It’s getting to be a while, again, but I know I was beyond happy to be back on Rhododendron to see what had appeared at Meadowbrook Park since my last visit!

Fortunately did record the weather information: temperature 66 degrees F and humid, sky cloudy, breeze from the south. Got a bit of a late start, but here I was!

There was a blanket of fog over Meadowbrook but could see it dispersing as I approached.
So here are the photos and what I remember about them.
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McCullough/Davis creeks were this full; still running.
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Purple-pink Monarda were getting thicker, yellow cone flowers were newly blooming, mountain mint also was showing its many little white flowers. 20130707-095958.jpg
The dark yellow Heliopsis showed up well in foregrounds. 20130707-100046.jpg
And, ah! The glorious, audacious lead plant! Was sad to think I missed the very peak of its bloom, but so grateful to have seen this year’s growing buds and this still-lovely post-climax.
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Could see many kinds of flowers from the Freyfogel Overlook, but overall green was the dominant color. There was an occasional spiderwort flower but mostly lots of plants in seed.
The candelabra flowers of Culver’s root had appeared, but I did not get a good photo.

Saw my first Meadowbrook compass plant bloom of the year! 20130724-100535.jpg
It wasn’t very tall. Will there be taller ones later or is it just a year for them to be shorter?

Have not given up on catching up on old trips! Time is short, but, to overuse a currently popular phrase, “It’s all good!”

Friday 29 May 2012. The Elusive Royal Catchfly, and Other Prairie Flowers

Rode Discovery this morning; the back tire is good as new after a minor adjustment.

This was, hands down, the very hottest morning of the year so far. Didn’t get a numeric reading, but it just felt hot, which it normally does not, at 5:15 AM.  But it did cool off some going from home toward Meadowbrook Park.

Again today there were some clouds to give the sunrise some color and texture.

Compass plant against sunrise

Today’s post is pretty much all about the flowers of Meadowbrook.  At the southwest corner of the park, the yellow coneflowers were starting to make a yellow blanket.   More blooms were opening on those sentinels of the prairie, the compass plants.  There

Way-blooming compass plant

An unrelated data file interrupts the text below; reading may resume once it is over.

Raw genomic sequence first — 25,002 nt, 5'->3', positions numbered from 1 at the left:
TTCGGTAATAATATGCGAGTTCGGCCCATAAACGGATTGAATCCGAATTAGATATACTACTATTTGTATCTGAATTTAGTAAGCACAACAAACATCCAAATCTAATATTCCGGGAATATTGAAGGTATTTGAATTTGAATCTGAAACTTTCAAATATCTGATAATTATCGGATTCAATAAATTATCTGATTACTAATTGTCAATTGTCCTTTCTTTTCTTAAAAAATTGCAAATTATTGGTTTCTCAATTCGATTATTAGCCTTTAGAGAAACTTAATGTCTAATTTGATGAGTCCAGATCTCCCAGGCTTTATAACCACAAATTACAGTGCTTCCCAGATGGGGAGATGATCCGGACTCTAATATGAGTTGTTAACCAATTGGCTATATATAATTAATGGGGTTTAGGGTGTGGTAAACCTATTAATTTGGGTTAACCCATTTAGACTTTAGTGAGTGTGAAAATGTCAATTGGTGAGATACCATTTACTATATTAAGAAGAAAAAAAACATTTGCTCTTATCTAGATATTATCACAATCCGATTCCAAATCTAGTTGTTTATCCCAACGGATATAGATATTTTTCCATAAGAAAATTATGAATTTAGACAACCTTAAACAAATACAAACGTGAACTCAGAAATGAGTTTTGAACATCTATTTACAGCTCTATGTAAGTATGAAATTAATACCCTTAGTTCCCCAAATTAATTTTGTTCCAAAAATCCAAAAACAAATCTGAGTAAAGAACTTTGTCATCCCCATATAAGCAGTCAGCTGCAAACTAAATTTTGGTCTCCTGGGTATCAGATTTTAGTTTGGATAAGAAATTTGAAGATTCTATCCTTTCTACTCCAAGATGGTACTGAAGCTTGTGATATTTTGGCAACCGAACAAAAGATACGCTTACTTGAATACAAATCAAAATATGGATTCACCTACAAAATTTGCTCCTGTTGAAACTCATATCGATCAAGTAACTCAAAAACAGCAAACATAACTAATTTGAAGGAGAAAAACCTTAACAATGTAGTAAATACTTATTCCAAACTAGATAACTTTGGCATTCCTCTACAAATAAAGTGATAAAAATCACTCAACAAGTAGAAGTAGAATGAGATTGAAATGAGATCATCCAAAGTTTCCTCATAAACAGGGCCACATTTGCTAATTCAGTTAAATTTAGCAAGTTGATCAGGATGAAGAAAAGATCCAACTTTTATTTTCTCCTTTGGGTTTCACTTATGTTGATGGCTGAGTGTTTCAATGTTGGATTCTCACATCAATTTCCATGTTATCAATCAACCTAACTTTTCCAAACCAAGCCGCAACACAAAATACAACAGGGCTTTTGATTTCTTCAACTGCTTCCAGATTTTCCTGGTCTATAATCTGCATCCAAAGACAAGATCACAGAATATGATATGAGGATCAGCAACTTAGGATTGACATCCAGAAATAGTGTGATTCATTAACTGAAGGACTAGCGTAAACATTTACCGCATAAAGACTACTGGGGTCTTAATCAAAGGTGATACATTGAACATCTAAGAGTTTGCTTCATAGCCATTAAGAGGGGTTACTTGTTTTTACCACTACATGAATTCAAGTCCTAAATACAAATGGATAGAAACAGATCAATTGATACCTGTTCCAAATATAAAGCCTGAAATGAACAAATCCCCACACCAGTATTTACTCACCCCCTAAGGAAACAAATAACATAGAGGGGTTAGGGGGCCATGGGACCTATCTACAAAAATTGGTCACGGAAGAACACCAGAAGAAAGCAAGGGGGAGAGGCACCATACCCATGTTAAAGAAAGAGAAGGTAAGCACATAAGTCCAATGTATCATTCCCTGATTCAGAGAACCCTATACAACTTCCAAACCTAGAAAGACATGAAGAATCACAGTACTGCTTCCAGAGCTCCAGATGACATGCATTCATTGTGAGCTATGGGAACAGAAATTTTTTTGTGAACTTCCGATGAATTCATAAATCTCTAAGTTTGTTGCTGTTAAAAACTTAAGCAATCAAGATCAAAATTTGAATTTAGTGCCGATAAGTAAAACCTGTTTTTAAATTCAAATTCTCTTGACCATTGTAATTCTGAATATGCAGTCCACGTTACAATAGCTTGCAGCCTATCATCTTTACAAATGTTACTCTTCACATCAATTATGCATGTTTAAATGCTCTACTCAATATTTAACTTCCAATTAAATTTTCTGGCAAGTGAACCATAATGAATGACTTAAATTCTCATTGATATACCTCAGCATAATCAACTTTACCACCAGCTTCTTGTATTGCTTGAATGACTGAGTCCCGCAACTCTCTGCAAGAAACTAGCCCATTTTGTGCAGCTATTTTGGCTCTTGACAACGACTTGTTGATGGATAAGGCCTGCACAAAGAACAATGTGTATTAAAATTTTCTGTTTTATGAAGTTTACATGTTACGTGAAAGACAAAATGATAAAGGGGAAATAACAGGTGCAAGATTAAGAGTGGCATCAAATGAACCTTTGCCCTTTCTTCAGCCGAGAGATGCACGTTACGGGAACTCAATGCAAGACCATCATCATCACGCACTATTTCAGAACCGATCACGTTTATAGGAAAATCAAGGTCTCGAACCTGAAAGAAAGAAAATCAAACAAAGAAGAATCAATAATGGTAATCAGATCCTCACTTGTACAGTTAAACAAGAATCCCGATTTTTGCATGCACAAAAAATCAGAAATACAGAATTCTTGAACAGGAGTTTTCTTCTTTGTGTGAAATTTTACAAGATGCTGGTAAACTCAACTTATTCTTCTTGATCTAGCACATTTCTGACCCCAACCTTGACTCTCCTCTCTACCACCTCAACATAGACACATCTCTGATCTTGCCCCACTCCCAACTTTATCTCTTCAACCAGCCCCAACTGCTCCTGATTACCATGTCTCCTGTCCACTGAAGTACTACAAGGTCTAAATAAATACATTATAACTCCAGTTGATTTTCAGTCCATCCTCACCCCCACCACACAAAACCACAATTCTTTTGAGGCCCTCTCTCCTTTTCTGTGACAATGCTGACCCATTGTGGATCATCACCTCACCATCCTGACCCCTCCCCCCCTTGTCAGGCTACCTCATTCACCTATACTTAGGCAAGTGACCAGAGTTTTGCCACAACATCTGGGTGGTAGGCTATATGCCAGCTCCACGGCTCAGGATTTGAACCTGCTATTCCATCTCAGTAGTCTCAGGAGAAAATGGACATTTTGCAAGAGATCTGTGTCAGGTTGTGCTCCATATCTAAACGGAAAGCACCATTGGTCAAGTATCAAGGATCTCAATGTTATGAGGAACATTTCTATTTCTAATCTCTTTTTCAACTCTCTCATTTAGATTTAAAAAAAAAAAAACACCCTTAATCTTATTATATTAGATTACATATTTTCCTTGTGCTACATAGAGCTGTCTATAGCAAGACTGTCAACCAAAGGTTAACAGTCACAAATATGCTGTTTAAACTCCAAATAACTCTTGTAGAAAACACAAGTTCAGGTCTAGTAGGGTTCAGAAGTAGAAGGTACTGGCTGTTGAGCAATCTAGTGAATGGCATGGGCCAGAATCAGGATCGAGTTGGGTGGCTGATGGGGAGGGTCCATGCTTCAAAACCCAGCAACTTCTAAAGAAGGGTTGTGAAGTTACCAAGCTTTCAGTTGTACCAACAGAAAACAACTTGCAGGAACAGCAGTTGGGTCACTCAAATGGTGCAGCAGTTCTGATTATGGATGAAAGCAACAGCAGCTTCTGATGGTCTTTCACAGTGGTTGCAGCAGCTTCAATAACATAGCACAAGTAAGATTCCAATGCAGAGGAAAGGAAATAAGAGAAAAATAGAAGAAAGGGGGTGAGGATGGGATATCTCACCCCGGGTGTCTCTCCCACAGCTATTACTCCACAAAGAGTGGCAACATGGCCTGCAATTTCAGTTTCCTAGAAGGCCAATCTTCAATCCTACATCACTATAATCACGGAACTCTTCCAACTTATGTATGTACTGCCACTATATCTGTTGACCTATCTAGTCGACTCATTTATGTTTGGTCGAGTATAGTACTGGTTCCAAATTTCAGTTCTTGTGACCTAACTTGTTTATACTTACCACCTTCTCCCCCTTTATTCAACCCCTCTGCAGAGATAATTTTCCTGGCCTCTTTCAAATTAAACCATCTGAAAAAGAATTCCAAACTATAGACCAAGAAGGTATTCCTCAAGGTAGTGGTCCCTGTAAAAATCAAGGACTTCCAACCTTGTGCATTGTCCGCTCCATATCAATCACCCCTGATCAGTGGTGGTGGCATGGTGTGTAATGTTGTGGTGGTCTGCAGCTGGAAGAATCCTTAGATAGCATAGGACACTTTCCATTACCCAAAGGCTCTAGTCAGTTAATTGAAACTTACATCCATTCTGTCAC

also were good-sized areas of green with white flowers: Baptisiaand rattlesnake master, especially.  Clumps of tall prairie grasses are becoming more evident.

Tall but still young prairie grass and sky

Really wanted to spot the royal catchfly this morning.  Stood on the observation platform and looked and looked but didn’t see

Can you find the royal catchfly? Hint: it’s behind a Baptisia.

it.  So was just going to go into the prairie and search but did finally see it from the edge before I went ahead, ignoring the possible attacks of chiggers and deer ticks (they must be out there, with all the deer) and got close and photographed the few

Royal catchfly hiding among a lot of other tall plants.

plants with the gorgeous red-star flowers.  It’s so easy to get a decent photo of them!  Cardinal flower (who knows what kind of

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year it’s going to be for them?) is still my favorite, but I do get a similar surge of endorphins when I look at these.

Also got a fairly decent close-up of Culver’s root.

Best shot yet of Culver’s root

Farther on, stood on the Windsor/Vine bridge for a while; heard a couple of brief bullfrog solos; saw the spreading rings where the tadpoles touch the surface to gulp air.  Occasionally one would jump part way out of the water, like it couldn’t wait to be in the more terrestrial stage of its life.  But I detected no beavers.  Also wonder where the duck family went.

There were at least three species of blooming plants the identity of which I was not sure.  Will have to look them up.

Saw lots and lots of red blackberries, especially at the northwest corner of the park.  The SD card had only one shot left, and I didn’t want to do a bunch of deleting just then.  Will get a pic another time, maybe when I figure out the mystery flowers.

Crazy flowers, including a mystery species, and sky